Welcome to the Jorge Alfaro edition of our 2015 “30 Prospects in 30 Days” series. We’ve decided to review some of the top prospects ranked by some of our favorite prospect analysts for fantasy baseball purposes. You can see some of the other recent prospects discussed here: Corey Seager, Miguel Sano, Addison Russell, Dylan Bundy, Jonathan Gray, Noah Syndergaard, Kris Bryant, Joey Gallo, Francisco Lindor and Carlos Correa.
Jorge Alfaro is a Columbian-born catching prospect that signed with the Texas Rangers for $1.3 million as an International Free Agent in 2010 at the age of sixteen. The now 21-year-old stands in at 6 feet 2 inches tall, 185 pounds and both throws and hits from the right side.
Alfaro is a big guy that flashes lots of power upside at the plate while sporting some fine defensive skills with the catcher’s gear on. It’s believed that once Alfaro refines some of his defensive skills in order to get by at the major league level, he will become the Rangers’ everyday catcher. And this should all happen at some point in the near future should all go well.
Kiley McDaniel of FanGraphs slots Jorge Alfaro in at number 53 in his top-200 prospect list for 2015. McDaniel suggests that Alfaro possesses significant raw tools, but may not need each of those to fully blossom to earn a full-time spot behind the plate for Texas. McDaniel continues to say the following regarding Alfaro’s profile:
“He still needs some work on the finer points of catching, as his arm strength allows him to get away with stuff in the minors that he won’t be able to do in the majors. Like [fellow catchers] O’Conner, Betancourt and Hedges, Alfaro has some trouble with his approach and reaching his offensive upside, but his raw tools are the best of that bunch and he’ll head to Double-A to start 2015 as Texas’ catcher of the future.”
ESPN’s Keith Law ranked Alfaro as the 35th-best prospect on his top-100 list of prospects in January of this year. Law’s praises Alfaro’s raw tools and ceiling but expresses concerns over the catcher’s inconsistency and all-around over-aggressiveness:
“Alfaro has 80 raw power, with an 80 arm behind the plate, and he has the hands and athleticism to be an above-average receiver as well, with the bat speed to hit for a high average. Alfaro’s issue is that he plays hard all the time; he’s fourth gear, full throttle on every play, which means he can be too aggressive at the plate (walking on around five percent of his career plate appearances) and behind the dish (he can drag pitches out of the zone because he’s moving his hands too much).”
MLB.com ranks Alfaro as the 45th-best prospect on this year’s top-prospect list. They also believe that Alfaro has one of, if not the best combination of power potential and defensive prowess behind the plate. Something to keep in mind here is that the folks at MLB.com indicate that the Rangers have toyed with the ideas of getting their big man some time at first base and in the outfield. They also say:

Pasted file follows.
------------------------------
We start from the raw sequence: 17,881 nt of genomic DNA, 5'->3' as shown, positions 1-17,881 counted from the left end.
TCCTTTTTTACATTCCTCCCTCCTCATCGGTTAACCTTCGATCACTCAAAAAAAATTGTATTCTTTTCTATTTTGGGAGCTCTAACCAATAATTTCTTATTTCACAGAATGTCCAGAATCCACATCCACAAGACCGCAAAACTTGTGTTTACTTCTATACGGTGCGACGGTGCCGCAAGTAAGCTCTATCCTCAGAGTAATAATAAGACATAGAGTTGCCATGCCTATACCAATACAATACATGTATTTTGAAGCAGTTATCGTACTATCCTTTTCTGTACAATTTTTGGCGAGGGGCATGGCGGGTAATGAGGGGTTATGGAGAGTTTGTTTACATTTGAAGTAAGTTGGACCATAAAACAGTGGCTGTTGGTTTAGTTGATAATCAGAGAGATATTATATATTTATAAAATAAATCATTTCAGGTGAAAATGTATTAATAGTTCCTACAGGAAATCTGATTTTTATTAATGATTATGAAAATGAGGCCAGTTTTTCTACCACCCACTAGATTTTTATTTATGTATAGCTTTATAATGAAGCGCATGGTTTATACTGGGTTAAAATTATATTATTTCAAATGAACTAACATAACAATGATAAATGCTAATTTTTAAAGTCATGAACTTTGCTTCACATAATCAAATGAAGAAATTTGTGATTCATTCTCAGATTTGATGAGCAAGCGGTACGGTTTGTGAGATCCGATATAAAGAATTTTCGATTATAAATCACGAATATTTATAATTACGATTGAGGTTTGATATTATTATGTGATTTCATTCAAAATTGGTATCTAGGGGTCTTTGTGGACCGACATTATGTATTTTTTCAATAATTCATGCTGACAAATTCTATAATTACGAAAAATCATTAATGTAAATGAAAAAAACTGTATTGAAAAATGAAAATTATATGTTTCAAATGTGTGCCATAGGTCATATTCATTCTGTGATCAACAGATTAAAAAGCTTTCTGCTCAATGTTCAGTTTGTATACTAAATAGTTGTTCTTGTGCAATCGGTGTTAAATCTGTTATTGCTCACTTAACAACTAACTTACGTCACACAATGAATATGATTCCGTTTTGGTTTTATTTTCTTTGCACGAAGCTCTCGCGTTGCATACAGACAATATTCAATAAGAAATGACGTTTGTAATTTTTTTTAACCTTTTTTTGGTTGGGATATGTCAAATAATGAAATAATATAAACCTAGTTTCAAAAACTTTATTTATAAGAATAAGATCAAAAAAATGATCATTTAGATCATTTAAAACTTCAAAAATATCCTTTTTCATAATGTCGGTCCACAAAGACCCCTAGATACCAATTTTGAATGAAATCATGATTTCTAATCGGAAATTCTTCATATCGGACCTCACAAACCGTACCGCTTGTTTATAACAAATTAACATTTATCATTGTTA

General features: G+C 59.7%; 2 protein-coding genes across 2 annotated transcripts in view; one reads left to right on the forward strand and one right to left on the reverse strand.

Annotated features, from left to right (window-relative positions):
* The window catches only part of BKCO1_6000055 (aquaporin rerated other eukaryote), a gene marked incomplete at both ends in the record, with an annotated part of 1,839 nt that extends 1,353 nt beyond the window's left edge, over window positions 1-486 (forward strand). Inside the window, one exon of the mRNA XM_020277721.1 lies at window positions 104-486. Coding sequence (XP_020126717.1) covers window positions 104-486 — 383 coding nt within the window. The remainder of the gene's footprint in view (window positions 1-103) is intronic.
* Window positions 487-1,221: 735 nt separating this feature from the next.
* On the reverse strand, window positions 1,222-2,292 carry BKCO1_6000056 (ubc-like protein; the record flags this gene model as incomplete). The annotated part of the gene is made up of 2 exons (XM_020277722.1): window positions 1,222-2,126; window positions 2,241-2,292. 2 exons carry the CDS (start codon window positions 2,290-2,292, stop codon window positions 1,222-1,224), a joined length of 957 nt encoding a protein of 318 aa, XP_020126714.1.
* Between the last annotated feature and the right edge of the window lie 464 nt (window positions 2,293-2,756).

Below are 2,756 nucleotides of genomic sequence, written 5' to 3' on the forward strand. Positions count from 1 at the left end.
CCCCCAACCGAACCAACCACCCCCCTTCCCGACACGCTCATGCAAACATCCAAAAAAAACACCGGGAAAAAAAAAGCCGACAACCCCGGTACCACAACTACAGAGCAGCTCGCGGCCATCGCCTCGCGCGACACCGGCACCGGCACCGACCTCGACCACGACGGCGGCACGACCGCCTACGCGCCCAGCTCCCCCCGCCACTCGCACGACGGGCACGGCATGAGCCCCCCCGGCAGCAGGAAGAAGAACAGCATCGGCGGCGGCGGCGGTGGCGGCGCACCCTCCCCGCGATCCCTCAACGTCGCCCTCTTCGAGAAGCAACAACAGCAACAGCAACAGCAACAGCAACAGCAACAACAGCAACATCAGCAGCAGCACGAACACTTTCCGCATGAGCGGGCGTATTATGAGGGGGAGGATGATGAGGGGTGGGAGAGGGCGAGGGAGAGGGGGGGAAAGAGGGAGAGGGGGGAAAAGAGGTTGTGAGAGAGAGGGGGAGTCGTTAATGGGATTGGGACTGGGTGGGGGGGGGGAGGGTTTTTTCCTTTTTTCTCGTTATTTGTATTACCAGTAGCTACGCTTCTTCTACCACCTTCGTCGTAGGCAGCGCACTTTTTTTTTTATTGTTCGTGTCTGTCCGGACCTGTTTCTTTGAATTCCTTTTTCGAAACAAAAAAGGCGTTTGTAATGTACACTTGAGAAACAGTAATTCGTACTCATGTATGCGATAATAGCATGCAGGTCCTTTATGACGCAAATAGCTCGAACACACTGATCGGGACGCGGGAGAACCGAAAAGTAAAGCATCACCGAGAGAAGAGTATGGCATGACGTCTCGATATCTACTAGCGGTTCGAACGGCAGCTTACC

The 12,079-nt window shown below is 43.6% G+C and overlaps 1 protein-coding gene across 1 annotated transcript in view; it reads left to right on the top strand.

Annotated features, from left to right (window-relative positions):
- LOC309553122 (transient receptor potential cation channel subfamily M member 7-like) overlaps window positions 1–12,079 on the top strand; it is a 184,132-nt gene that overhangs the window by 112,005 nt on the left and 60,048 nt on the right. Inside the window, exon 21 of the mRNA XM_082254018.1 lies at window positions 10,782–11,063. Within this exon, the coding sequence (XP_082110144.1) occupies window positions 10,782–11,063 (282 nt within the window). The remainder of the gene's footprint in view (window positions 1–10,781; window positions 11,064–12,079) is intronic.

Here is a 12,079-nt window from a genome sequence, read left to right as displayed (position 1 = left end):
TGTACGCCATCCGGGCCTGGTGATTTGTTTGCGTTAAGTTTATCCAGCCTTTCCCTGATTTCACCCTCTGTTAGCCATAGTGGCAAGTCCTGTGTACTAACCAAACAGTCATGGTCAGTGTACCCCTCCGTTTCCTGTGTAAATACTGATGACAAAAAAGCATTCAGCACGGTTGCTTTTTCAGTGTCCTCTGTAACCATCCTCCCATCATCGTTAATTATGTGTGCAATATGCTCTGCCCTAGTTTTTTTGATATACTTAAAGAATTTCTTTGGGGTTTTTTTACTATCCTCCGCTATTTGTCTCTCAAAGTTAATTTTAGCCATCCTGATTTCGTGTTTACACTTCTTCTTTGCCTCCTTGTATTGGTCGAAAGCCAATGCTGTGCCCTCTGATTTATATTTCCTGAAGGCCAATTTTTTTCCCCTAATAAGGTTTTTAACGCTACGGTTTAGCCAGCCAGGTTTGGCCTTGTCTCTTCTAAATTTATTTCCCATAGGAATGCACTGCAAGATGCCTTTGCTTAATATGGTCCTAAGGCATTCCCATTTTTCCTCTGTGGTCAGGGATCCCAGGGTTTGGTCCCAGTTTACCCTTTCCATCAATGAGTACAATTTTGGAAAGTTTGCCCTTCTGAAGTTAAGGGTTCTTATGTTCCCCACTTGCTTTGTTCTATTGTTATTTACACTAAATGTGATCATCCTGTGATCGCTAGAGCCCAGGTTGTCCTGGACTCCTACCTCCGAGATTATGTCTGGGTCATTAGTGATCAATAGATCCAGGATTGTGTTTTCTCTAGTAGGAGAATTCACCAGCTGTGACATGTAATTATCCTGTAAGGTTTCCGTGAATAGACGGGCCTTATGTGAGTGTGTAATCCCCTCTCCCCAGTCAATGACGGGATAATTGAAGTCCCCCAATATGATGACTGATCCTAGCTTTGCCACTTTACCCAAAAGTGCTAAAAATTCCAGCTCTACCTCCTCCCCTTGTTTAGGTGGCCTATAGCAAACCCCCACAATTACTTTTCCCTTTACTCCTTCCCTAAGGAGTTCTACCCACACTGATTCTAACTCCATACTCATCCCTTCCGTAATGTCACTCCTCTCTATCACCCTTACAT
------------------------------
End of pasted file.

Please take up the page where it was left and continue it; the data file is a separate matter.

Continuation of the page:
“Alfaro has the strength and bat speed to drive balls out of any part of any ballpark without selling out for power, yet he’s still overly aggressive at the plate. He swings and misses frequently, and he needs to do a better job of taking pitches and recognizing breaking balls. If he figures it out, he could be an average hitter with 20-plus homers per season at Globe Life Park in Arlington.
Similarly, he has a cannon arm and good athleticism for a catcher but needs a lot of refinement behind the plate. He threw out just 28 percent of basestealers and committed 23 passed balls in 90 games. Though the Rangers have experimented with Alfaro at first base and in the outfield, they’re not giving up on the idea that he can become an All-Star catcher.”
In just over 400 games (1,494 ABs) between five levels (R, A-, A, A+, AA), Alfaro owns a .262/.326/.432 slash line with 47 homers, 223 runs scored, 228 runs batted in and 33 stolen bases in 48 chances. He’s reached double-digit longballs in two seasons, while reaching double-digit homers and steals in just one. Early on, Alfaro failed to show much discipline at the plate as he struck out over 25% of the time in each of his first two seasons while taking free passes at under a 3% clip. However, Alfaro has made (small) strides in both of those departments since then by posting a 5.4% BB% and a 22.9% K% in 536 plate appearances between Advanced-A and Double-A in ‘14.
McDaniel notes that Alfaro could eventually be a .260/.355/.460 guy when he gets promoted, but it doesn’t seem like Texas will rush him up this season for us to see that line. ZiPS suggest that the Rangers’ prospect would slash .228/.280/.374 with 15 homers and 53 runs batted in should he receive 525 big league plate appearances. But that’s not going to happen this season either.
The Texas Rangers will likely ask Jorge Alfaro to return to Double-A Frisco to begin the 2015 season. He’ll continue to refine his craft behind the plate while attempting to improve his plate discipline and hit tool. Alfaro makes a fine $1 guy in your deeper dynasty leagues like Ottoneu but shouldn’t be considered in mixers for the upcoming year.